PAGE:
In what’s been called a landmark ruling, the UK’s highest court has awarded a gay man’s partner the same pension rights as a wife would receive. This entitles John Walker’s husband to a full spousal pension, as long as they stay married for the duration of his life.
Mr. Walker, who worked for Innospec, a specialist chemicals group between 1980 and 2003, said that he made the same pension payments as his heterosexual colleagues during this period.
It was 3 years after he left the company, in 2006, that he entered a civil partnership with his partner, which was later converted into a marriage. When it came to questions of claiming his pension, Innospec said it would refuse to pay the full spousal pension because Mr. Walker began work at the company before civil partnerships became legal in the UK. Even though he had been with his partner since 1993.
As a consequence of this ruling, Mr. Walker’s husband is now entitled to a pension of around £45,000 a year, a huge increase on the £1,000 that he would have previously received.
Speaking on the high court’s unanimous ruling, Mr. Walker, who is an ex-cavalry officer, said, “I am absolutely thrilled at today’s ruling, which is a victory for basic fairness and decency. Finally this absurd injustice has been consigned to the history books – and my husband and I can now get on with enjoying the rest of our lives together.
“But it is to our Government’s great shame that it has taken so many years, huge amounts of taxpayers’ money and the UK’s highest court to drag them into the 21st century. In the years since we started this legal challenge, how many people have spent their final days uncertain about whether their loved one would be looked after? How many people have been left unprovided for, having already suffered the loss of their partner?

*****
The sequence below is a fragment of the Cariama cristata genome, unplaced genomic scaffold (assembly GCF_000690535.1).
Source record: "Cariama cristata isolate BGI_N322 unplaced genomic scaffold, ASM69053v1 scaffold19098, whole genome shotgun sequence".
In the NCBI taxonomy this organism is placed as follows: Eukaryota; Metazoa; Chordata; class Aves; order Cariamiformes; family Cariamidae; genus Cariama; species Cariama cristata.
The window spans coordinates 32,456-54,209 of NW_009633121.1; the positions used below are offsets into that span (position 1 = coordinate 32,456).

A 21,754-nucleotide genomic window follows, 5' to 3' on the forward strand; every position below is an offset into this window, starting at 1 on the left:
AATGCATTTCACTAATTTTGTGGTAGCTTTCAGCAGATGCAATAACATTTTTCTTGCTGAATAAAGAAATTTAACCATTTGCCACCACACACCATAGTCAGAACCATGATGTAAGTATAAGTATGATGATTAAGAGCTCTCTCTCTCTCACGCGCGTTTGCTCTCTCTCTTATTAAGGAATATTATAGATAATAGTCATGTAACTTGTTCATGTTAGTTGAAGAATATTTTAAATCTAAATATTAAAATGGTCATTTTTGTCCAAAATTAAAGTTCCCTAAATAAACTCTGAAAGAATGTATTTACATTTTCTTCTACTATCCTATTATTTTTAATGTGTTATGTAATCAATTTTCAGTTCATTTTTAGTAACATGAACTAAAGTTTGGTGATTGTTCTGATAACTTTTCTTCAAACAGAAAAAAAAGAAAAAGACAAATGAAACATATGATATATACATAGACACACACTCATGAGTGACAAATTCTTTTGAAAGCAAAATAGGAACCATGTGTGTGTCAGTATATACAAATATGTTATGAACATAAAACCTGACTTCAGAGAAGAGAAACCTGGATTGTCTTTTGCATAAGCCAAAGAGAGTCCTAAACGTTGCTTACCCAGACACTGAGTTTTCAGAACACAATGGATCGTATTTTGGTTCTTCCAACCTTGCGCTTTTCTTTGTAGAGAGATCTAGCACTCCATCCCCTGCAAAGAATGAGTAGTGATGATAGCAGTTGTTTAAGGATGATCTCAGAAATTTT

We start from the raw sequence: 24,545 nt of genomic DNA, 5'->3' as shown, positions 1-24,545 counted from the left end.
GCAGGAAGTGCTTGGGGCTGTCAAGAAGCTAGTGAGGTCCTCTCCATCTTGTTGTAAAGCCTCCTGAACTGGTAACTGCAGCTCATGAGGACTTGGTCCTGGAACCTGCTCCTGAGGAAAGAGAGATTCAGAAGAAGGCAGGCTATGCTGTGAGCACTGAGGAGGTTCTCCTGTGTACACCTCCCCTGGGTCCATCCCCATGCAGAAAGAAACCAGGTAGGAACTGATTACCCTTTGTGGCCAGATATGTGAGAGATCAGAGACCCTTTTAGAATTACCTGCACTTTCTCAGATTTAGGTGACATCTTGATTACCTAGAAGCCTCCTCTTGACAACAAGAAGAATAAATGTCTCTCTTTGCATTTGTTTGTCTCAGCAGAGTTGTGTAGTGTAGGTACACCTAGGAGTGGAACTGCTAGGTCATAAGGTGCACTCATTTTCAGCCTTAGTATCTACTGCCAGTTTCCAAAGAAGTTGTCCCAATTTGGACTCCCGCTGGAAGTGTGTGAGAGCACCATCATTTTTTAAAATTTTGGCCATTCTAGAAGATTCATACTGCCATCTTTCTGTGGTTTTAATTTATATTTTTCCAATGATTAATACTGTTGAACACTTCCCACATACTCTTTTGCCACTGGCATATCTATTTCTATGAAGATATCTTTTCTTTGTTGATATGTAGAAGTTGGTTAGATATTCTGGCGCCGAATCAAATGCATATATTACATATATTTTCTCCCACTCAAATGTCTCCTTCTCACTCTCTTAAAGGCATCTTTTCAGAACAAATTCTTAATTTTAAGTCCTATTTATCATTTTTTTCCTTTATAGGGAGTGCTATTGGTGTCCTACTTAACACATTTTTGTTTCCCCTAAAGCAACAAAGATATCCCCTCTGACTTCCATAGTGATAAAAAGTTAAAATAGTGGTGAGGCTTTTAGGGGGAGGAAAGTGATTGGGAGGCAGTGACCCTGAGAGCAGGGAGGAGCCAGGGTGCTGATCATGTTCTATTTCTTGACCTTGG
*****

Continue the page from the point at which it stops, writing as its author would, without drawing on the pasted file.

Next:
“What I would like from Theresa May and her ministers today is a formal commitment that this change will stay on the statute books after Brexit.”
The ruling from the Supreme Court justices overturned a 2015 defeat in the Court of Appeal, when judges ruled that his claim failed because it applied to a period before civil partnerships were legal.
Speaking on the case before the ruling, Human rights organisation Liberty said that a successful outcome could “dramatically change the lives of thousands of same-sex couples”.
Liberty further elaborated, “[the case] challenges an exemption in the Equality Act that lets employers exclude same-sex partners from spousal benefits paid into a pension fund before December 2005, when civil partnerships became legal.”
The presiding judge, Lord Kerr, upon delivering the ruling added, “The salary paid to Mr Walker throughout his working life was precisely the same as that which would have been paid to a heterosexual man. There was no reason for the company to anticipate that it would not become liable to pay a survivor’s pension to his lawful spouse. Mr Walker’s husband is entitled to a spouse’s pension calculated on all the years of his service with Innospec [the chemicals company where he worked], provided that at the date of Mr Walker’s death, they remain married.”
This is remarkable, inspiring news, that goes to show that we are finally going in the right direction when it comes to equal rights for the LGBT community. However, to echo what Mr. Walker himself said, Brexit could change everything once again. We can only hope that the government will let this ruling stand, and not drag us backwards.
[Tweet “Landmark Ruling: Equal Pension Rights for Same Sex Partners”]